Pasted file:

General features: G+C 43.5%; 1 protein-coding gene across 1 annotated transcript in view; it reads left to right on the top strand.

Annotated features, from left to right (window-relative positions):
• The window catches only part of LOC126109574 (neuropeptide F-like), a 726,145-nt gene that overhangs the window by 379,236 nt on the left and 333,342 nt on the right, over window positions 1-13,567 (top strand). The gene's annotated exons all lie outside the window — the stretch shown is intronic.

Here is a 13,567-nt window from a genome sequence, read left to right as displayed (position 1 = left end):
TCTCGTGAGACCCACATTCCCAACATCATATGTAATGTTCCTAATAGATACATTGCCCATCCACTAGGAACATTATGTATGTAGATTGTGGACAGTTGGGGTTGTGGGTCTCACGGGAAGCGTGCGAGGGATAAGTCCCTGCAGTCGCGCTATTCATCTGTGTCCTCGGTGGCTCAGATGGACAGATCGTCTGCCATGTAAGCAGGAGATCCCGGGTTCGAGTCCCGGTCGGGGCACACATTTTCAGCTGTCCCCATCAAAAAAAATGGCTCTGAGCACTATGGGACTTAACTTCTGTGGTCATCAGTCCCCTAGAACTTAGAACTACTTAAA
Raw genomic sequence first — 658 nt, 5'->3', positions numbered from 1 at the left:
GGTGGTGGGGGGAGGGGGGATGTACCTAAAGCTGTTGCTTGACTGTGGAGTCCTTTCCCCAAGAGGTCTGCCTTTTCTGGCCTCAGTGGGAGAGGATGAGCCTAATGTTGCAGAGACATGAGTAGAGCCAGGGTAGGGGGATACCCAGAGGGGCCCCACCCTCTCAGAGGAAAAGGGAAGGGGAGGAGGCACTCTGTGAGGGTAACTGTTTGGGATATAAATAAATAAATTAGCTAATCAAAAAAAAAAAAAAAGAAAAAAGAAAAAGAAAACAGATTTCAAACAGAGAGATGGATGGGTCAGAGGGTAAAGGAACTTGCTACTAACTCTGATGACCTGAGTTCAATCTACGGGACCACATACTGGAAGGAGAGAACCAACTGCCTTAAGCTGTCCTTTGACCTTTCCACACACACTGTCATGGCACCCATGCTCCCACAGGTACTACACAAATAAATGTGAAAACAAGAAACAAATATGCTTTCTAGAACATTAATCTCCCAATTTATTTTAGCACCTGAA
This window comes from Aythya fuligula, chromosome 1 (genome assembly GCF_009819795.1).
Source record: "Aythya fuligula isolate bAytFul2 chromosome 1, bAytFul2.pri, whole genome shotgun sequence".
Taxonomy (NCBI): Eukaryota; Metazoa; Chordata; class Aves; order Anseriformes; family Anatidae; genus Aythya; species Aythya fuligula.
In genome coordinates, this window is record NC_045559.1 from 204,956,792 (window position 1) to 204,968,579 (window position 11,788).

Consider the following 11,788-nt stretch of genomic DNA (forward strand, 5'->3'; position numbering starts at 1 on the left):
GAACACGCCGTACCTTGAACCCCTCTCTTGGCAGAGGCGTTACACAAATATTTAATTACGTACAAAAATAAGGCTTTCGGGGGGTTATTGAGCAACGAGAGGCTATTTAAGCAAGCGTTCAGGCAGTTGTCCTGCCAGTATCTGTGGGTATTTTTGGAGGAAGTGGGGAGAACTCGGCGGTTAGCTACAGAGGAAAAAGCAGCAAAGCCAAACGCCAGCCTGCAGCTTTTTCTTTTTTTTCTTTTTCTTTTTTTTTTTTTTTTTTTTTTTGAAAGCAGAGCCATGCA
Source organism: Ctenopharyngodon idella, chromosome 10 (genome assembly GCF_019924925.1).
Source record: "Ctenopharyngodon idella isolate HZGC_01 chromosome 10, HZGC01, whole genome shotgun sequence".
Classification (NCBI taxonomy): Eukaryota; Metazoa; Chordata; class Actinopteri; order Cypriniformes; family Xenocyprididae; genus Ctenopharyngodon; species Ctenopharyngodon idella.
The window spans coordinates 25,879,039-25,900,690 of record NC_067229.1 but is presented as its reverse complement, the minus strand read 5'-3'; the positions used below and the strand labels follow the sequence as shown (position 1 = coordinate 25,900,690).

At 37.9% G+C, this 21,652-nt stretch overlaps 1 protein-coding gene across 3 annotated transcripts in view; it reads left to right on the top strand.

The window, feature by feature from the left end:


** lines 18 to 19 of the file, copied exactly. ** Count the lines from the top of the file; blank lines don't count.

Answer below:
At 37.9% G+C, this 21,652-nt stretch overlaps 1 protein-coding gene across 3 annotated transcripts in view; it reads left to right on the top strand.

The window, feature by feature from the left end: